Blooming Business: Casino devs talk inspirations, VIPs & narrative in business sims

Check out our chat with Homo Ludens in which the devs discuss Blooming Business: Casino's sim and sandbox gameplay, as well as how Animal Crossing inspired various elements.

Homo Ludens

Blooming Business: Casino continues to be one of our most anticipated indie games of 2023, and that enthusiasm only grew with the launch of the game’s latest demo on Steam. This cutesy animal-run casino game is shaping up nicely ahead of its May 2023 release window, but there’s still plenty to learn before it launches. We caught up to Homo Ludens to ask some burning questions about the background behind how many of the game’s ideas came together so far. Check out the full interview below!

Shacknews: Why animal people? Why the casino business? Where did the team begin with this funny combination for a business management sim?

Homo Ludens: At first we didn’t have animals, we had cartoony humans, but it made them quite hard to differentiate from above and it made the game a bit darker than we intended. The first time we tried putting animal heads, we were sold; it made characters stand out from one another as well as make us look like nothing else on our block! We also quickly realized that having animals instead of humans made things a lot less personal and allowed us to have a darker comedy feel rather than a gritty tone, and we liked the reference to old tales and fables. In France every child grows up hearing about the Fox and the Raven, the Frog and the Cow and many other fables and most of humanity has been doing this whenever it wanted to get the message across. There must be something about anthropomorphism that allows us to take a step back from pure empathy. Our hope is that once you’ve swindled a raccoon for long enough in BB:C, you’ll think to yourself ‘ah, tonight I am that racoon’ if you ever find yourself in a Casino.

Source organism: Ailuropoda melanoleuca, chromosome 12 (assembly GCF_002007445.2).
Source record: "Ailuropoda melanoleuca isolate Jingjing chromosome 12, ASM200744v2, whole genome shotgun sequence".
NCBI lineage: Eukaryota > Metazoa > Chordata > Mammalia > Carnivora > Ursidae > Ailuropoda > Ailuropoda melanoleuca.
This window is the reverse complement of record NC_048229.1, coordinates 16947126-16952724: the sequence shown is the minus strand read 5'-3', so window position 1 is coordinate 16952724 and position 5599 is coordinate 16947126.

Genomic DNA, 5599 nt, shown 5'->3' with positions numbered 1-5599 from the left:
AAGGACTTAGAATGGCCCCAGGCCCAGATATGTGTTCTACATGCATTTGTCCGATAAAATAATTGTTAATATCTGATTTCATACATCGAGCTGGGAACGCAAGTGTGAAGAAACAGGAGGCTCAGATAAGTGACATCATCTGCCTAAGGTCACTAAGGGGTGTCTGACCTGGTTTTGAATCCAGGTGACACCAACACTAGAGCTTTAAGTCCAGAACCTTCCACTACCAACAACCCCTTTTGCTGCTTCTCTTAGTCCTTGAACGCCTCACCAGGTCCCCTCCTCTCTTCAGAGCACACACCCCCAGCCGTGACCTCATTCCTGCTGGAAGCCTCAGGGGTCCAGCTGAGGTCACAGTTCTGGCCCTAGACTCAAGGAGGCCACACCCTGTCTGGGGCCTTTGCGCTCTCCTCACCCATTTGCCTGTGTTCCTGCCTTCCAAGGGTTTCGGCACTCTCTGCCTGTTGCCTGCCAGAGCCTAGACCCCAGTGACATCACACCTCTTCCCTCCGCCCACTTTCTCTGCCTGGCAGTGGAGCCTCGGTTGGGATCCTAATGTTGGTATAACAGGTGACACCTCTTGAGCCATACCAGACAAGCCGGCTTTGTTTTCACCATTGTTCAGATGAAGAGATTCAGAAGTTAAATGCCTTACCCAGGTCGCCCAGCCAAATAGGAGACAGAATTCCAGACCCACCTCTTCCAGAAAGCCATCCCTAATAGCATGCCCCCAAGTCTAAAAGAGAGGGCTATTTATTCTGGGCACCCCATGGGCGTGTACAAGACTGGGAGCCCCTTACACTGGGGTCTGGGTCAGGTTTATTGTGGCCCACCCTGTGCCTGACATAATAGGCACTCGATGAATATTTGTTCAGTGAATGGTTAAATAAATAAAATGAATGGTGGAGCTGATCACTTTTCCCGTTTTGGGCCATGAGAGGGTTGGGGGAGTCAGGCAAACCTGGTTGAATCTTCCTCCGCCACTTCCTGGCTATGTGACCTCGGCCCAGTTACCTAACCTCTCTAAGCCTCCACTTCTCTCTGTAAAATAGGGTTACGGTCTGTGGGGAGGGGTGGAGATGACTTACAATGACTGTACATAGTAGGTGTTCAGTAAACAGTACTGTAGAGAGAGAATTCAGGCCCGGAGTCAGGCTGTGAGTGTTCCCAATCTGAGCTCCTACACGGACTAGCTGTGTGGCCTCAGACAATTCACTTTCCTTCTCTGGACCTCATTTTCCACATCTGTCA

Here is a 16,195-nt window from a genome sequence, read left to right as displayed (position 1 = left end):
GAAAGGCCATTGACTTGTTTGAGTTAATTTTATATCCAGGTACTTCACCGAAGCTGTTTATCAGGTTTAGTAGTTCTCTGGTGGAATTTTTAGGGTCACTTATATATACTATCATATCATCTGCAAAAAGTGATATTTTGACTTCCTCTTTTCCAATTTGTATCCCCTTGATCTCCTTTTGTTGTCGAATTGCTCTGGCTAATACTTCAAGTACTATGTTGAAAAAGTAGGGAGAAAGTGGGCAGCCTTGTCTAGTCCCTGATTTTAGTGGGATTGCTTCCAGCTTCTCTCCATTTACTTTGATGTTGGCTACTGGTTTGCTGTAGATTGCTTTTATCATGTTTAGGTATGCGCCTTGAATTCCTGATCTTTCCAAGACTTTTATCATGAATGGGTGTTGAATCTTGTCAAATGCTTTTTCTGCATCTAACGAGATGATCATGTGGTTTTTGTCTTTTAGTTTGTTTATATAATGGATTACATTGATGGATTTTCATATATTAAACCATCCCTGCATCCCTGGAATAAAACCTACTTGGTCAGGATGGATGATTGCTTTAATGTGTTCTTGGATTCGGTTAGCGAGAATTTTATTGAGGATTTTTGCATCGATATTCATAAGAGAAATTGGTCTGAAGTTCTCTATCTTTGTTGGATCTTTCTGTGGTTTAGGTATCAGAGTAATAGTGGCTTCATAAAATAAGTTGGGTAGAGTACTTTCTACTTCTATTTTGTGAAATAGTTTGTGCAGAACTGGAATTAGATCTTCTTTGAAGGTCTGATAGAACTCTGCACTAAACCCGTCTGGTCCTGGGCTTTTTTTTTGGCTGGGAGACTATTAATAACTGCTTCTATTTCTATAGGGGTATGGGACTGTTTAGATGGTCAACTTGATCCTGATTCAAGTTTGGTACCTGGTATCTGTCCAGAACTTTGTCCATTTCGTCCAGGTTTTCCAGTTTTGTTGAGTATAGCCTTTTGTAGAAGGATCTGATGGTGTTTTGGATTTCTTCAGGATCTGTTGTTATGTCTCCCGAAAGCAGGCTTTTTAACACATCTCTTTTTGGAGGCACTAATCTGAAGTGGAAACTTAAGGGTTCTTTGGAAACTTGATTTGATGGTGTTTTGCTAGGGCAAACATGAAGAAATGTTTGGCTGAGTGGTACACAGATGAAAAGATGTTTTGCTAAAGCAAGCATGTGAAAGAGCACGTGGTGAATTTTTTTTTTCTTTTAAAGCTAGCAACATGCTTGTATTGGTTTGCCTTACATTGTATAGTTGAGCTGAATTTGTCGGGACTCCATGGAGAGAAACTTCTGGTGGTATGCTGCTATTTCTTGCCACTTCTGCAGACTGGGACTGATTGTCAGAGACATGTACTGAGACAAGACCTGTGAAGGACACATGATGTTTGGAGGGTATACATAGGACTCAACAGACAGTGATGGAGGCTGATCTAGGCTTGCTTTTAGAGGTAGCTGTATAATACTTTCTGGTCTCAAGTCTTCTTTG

Shacknews: We’ve seen business sims streamline the UI while also offering a lot of depth, down to the minutiae where every patron and staffer has unique characteristics. Have there been any business sims or other games in recent that inspired design or mechanics in Blooming Business: Casino?

Homo Ludens: We certainly hope that our streamlined UI will make getting into the game much easier for those who might not be familiar with the genre. While we certainly have more depth than our looks might suggest at first, [Blooming Business: Casino is] not a pure simulation. We are trying to give you a management challenge set in a casino theme with a story to put some life into the game, not teach you exactly how casinos work under the hood. If you play BB:C you will be familiar with the House Edge and how casinos make money, but the math behind making the Roulette or Blackjack more profitable for you is streamlined. The goal is for you to focus on handling business and optimizing client satisfaction more than having a perfect logistical chain on your bar stock.